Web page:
One of my favorite things is the mashup, combining two things that don't seem like they'd go together, but they actually make something wonderful. A good example is Head Over Heels, the sublime rock musical that marries a 16th-century comic romantic novel with the songs of The Go-Go's. New Line's production of Head Over Heels was rudely interrupted by the virus last year, but we're bringing it back next March.

Another example is my own project, The Zombies of Penzance, a crazy mashup of Gilbert & Sullivan English light opera, with George Romero zombie movies. One of my favorite examples of mashup is Jerry Springer the Opera. Such a glorious, brilliant monstrosity! As you can see, I'm a fan of mashup.

During the Great Pandemic, the way I've kept my sanity (relatively speaking) was lots of time with my cat Hamilton, lots of pot, and lots of writing. One of the things I wrote last year was a collection of "weird fiction," called Night of the Living Show Tunes: 13 Tales of the Weird. I've always loved horror, so this was a dream project for me.

Some of the stories are full-out horror, but some are just really, really weird. One story is my only specific imitation in the book, a rewrite of Poe's "The Raven," now about a young writer of musical theatre meeting the ghosts of Rodgers and Hammerstein late one night. Another mashup.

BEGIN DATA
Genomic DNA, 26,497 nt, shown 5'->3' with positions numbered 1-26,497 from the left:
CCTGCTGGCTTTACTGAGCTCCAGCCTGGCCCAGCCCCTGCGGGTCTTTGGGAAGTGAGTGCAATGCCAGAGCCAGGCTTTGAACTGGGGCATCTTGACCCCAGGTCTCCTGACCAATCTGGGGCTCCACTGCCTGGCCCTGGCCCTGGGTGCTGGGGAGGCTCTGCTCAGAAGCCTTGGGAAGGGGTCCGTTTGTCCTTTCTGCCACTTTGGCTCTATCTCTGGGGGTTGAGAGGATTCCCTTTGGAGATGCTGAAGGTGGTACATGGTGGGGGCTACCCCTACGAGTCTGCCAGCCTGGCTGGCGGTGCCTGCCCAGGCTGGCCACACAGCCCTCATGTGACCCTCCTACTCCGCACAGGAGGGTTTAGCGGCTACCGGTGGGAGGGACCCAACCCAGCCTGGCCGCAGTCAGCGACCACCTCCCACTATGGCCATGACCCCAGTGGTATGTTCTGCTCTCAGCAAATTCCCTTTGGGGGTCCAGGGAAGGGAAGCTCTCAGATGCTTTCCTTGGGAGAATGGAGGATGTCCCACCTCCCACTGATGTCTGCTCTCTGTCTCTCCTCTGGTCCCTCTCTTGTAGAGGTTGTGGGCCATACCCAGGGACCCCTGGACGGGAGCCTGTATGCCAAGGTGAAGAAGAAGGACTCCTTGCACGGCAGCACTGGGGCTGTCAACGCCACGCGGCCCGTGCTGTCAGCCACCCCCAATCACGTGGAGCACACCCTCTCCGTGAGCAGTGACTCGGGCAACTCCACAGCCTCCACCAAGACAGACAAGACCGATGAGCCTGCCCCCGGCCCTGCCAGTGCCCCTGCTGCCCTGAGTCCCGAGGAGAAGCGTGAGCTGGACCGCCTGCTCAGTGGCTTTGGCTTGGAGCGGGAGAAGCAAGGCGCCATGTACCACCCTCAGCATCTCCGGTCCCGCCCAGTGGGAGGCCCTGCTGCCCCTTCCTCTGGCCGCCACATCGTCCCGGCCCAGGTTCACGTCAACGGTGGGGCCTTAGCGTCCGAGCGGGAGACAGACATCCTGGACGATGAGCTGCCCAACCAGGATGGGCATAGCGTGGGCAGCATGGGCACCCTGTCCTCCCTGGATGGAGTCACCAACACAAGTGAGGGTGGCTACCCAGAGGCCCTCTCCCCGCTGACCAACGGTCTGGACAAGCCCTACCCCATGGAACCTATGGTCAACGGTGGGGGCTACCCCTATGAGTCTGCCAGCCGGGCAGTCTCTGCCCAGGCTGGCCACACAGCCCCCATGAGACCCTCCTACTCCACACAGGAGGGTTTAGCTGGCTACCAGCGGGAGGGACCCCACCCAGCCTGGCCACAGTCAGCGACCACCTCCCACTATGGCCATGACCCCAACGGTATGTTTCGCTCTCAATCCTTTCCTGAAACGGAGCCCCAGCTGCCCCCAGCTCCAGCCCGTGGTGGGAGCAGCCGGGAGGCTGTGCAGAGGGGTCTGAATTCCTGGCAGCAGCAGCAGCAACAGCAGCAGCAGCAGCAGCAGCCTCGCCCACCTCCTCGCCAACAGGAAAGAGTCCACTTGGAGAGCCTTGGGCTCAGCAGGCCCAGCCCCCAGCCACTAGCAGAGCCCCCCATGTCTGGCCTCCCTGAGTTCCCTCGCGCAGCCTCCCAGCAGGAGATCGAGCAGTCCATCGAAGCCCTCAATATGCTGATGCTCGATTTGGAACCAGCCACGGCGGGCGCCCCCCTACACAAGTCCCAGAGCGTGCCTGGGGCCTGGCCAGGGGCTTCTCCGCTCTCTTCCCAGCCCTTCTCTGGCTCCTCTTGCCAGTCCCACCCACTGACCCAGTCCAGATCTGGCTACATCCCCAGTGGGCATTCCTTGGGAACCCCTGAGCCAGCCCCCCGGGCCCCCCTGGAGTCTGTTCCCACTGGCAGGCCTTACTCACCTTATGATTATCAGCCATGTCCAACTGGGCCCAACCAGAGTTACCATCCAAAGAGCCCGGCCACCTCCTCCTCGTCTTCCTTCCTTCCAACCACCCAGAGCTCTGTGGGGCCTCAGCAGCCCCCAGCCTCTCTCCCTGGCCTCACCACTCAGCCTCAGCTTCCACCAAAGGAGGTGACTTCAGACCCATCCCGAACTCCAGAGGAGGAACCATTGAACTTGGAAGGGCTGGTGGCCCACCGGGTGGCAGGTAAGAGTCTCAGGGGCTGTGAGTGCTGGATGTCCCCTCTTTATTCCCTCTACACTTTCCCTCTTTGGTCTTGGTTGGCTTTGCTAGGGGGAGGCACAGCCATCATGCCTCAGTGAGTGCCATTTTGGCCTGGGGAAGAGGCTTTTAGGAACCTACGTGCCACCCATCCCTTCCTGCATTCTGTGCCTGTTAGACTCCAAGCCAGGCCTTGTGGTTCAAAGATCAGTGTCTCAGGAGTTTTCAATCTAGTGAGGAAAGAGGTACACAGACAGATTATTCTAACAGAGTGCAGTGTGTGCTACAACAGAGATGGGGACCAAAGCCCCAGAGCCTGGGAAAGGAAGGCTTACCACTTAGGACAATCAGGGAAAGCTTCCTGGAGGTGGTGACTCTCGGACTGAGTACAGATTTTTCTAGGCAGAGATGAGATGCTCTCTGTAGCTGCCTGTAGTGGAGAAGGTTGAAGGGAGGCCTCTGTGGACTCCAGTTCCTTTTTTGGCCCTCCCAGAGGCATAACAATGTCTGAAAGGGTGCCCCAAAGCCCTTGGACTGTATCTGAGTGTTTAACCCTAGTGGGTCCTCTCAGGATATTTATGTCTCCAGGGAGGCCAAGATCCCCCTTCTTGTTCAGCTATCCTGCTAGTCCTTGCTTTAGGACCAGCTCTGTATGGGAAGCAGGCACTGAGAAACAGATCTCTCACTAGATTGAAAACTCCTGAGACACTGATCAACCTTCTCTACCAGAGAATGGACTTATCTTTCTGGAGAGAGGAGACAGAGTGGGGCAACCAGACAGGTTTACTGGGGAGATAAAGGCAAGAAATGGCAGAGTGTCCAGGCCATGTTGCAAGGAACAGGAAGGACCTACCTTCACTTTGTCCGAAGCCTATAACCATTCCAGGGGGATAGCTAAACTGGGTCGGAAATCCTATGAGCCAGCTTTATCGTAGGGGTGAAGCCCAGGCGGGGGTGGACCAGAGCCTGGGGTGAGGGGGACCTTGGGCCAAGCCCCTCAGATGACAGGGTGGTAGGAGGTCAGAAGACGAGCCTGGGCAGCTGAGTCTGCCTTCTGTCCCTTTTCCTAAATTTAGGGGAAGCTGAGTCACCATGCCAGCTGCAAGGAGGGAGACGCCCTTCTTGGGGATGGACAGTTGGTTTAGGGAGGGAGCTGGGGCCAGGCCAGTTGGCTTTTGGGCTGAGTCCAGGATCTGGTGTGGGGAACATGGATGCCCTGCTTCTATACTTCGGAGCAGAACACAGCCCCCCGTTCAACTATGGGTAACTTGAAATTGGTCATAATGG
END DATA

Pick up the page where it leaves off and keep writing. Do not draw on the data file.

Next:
Though I loved the central idea of this mashup, the real fun was duplicating exactly Poe's rhythms and rhyme scheme. It felt a lot like writing my fake Gilbert & Sullivan shows, The Zombies of Penzance and Bloody King Oedipus! Artists say it lot but it's really true -- limitations are great for creativity. (Just look at New Line!) And it's unbelievably effective lyric-writing practice for me, forcing myself into another writer's language, grammar, and whatever patterns of rhythm and rhyme they've laid out.

My other agenda here was to present the other side to the argument I often make that Rodgers and Hammerstein's work is no longer terribly relevant to today's world and culture. In my poem, Dick and Ockie offer the young writer (who's kind of me, 25 years ago) genuine advice which I think is in tune with their actual beliefs, opinions, and artistic philosophy. It was a very cool exercise, having to speak for them.

Well, here it is. With apologies to Mr. Poe.




Once upon a midnight, writing my next musical, inviting
All the Muses in to help me with my lovely, lonely chore;
At my laptop, happ’ly tapping, could it be I heard a rapping?
Was my tapping overlapping rapping on my office door?
So I listened, listened raptly for that rapping on my door.
          But I heard not one rap more.

I returned to my new story, whimsical and more than gory,
Mashing up Old Broadway with some George Romero zombie gore;
With admitted condescension for tradition and convention,
I believed that writers should write old-school musicals no more;
Only fearless new shows, and those older show tunes nevermore,